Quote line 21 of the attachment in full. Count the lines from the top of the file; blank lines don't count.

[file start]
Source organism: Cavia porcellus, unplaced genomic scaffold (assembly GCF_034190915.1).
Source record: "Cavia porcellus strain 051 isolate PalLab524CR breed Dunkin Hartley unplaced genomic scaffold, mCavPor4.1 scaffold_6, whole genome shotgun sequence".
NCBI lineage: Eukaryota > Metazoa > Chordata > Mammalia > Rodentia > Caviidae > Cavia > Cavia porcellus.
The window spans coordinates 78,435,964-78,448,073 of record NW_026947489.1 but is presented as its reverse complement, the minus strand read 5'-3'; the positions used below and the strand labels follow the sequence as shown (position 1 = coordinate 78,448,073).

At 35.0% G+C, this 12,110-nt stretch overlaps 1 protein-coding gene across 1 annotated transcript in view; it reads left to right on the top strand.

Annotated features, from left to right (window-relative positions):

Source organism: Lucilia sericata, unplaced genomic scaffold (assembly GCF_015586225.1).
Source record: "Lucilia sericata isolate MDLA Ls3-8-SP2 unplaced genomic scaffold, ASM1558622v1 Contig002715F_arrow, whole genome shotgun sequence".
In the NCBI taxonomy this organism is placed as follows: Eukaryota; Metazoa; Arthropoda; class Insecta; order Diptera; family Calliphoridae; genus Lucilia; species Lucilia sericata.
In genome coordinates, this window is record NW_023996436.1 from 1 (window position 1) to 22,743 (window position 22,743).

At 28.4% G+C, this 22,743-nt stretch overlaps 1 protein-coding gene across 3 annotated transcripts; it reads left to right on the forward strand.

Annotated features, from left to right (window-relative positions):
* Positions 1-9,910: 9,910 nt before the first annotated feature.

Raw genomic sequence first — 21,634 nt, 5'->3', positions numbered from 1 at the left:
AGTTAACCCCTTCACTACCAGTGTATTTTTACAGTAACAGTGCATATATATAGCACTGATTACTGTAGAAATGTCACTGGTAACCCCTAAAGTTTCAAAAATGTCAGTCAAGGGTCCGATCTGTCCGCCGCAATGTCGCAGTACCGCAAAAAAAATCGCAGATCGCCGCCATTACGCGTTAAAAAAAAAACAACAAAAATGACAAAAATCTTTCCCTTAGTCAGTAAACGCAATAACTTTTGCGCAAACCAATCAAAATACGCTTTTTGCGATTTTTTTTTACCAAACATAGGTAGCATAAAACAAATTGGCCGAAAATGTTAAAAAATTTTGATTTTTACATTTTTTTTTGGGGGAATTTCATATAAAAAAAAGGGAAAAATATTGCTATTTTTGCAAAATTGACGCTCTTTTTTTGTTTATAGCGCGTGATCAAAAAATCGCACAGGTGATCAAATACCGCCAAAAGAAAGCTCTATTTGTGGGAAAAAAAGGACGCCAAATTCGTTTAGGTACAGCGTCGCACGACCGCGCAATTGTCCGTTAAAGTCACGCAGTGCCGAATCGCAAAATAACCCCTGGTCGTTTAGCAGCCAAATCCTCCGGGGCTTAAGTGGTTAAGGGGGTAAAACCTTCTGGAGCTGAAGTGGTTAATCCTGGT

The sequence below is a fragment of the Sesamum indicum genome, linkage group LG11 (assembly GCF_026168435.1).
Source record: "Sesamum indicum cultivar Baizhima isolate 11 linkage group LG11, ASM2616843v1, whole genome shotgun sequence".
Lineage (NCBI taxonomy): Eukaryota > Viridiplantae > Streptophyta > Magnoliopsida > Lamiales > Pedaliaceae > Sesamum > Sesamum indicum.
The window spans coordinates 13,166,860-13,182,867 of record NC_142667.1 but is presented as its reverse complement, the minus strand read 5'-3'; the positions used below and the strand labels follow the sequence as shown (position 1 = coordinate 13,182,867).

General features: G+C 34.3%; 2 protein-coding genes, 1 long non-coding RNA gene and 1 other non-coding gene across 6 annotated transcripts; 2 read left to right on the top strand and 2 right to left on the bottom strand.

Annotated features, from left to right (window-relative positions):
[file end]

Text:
Annotated features, from left to right (window-relative positions):